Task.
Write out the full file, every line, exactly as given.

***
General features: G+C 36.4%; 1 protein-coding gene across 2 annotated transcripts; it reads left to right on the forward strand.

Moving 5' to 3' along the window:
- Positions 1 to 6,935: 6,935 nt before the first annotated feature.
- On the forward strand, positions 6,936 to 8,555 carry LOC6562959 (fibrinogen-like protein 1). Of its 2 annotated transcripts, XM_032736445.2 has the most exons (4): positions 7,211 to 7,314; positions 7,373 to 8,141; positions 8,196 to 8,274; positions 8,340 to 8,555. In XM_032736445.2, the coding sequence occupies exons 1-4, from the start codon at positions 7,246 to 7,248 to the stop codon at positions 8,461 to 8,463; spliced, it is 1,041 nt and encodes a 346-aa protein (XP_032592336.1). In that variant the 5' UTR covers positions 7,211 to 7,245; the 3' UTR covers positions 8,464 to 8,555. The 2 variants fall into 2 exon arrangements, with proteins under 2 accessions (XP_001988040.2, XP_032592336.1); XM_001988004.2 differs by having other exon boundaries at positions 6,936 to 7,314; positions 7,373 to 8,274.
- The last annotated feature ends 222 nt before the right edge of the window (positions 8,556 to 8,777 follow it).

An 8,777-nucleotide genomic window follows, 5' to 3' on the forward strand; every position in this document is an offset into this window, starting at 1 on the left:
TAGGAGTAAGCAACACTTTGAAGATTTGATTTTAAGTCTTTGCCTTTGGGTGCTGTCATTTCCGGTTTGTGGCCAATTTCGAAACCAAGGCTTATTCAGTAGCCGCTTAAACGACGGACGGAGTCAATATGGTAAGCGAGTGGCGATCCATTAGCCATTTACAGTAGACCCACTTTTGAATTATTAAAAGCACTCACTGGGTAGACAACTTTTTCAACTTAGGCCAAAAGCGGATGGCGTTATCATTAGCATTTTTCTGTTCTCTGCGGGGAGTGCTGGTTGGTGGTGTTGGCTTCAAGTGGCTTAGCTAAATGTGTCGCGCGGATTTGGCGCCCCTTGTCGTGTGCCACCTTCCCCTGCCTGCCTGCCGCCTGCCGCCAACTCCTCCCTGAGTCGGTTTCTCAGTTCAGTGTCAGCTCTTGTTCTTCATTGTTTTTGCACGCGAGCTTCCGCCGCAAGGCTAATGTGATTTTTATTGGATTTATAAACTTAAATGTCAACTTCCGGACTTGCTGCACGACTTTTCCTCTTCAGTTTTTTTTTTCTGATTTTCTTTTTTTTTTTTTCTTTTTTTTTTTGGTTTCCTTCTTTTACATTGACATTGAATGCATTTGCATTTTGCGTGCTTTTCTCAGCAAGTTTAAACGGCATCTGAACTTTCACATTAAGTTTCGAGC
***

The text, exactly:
General features: G+C 36.4%; 1 protein-coding gene across 2 annotated transcripts; it reads left to right on the forward strand.

Moving 5' to 3' along the window:
- Positions 1 to 6,935: 6,935 nt before the first annotated feature.
- On the forward strand, positions 6,936 to 8,555 carry LOC6562959 (fibrinogen-like protein 1). Of its 2 annotated transcripts, XM_032736445.2 has the most exons (4): positions 7,211 to 7,314; positions 7,373 to 8,141; positions 8,196 to 8,274; positions 8,340 to 8,555. In XM_032736445.2, the coding sequence occupies exons 1-4, from the start codon at positions 7,246 to 7,248 to the stop codon at positions 8,461 to 8,463; spliced, it is 1,041 nt and encodes a 346-aa protein (XP_032592336.1). In that variant the 5' UTR covers positions 7,211 to 7,245; the 3' UTR covers positions 8,464 to 8,555. The 2 variants fall into 2 exon arrangements, with proteins under 2 accessions (XP_001988040.2, XP_032592336.1); XM_001988004.2 differs by having other exon boundaries at positions 6,936 to 7,314; positions 7,373 to 8,274.
- The last annotated feature ends 222 nt before the right edge of the window (positions 8,556 to 8,777 follow it).

An 8,777-nucleotide genomic window follows, 5' to 3' on the forward strand; every position in this document is an offset into this window, starting at 1 on the left:
TAGGAGTAAGCAACACTTTGAAGATTTGATTTTAAGTCTTTGCCTTTGGGTGCTGTCATTTCCGGTTTGTGGCCAATTTCGAAACCAAGGCTTATTCAGTAGCCGCTTAAACGACGGACGGAGTCAATATGGTAAGCGAGTGGCGATCCATTAGCCATTTACAGTAGACCCACTTTTGAATTATTAAAAGCACTCACTGGGTAGACAACTTTTTCAACTTAGGCCAAAAGCGGATGGCGTTATCATTAGCATTTTTCTGTTCTCTGCGGGGAGTGCTGGTTGGTGGTGTTGGCTTCAAGTGGCTTAGCTAAATGTGTCGCGCGGATTTGGCGCCCCTTGTCGTGTGCCACCTTCCCCTGCCTGCCTGCCGCCTGCCGCCAACTCCTCCCTGAGTCGGTTTCTCAGTTCAGTGTCAGCTCTTGTTCTTCATTGTTTTTGCACGCGAGCTTCCGCCGCAAGGCTAATGTGATTTTTATTGGATTTATAAACTTAAATGTCAACTTCCGGACTTGCTGCACGACTTTTCCTCTTCAGTTTTTTTTTTCTGATTTTCTTTTTTTTTTTTTCTTTTTTTTTTTGGTTTCCTTCTTTTACATTGACATTGAATGCATTTGCATTTTGCGTGCTTTTCTCAGCAAGTTTAAACGGCATCTGAACTTTCACATTAAGTTTCGAGC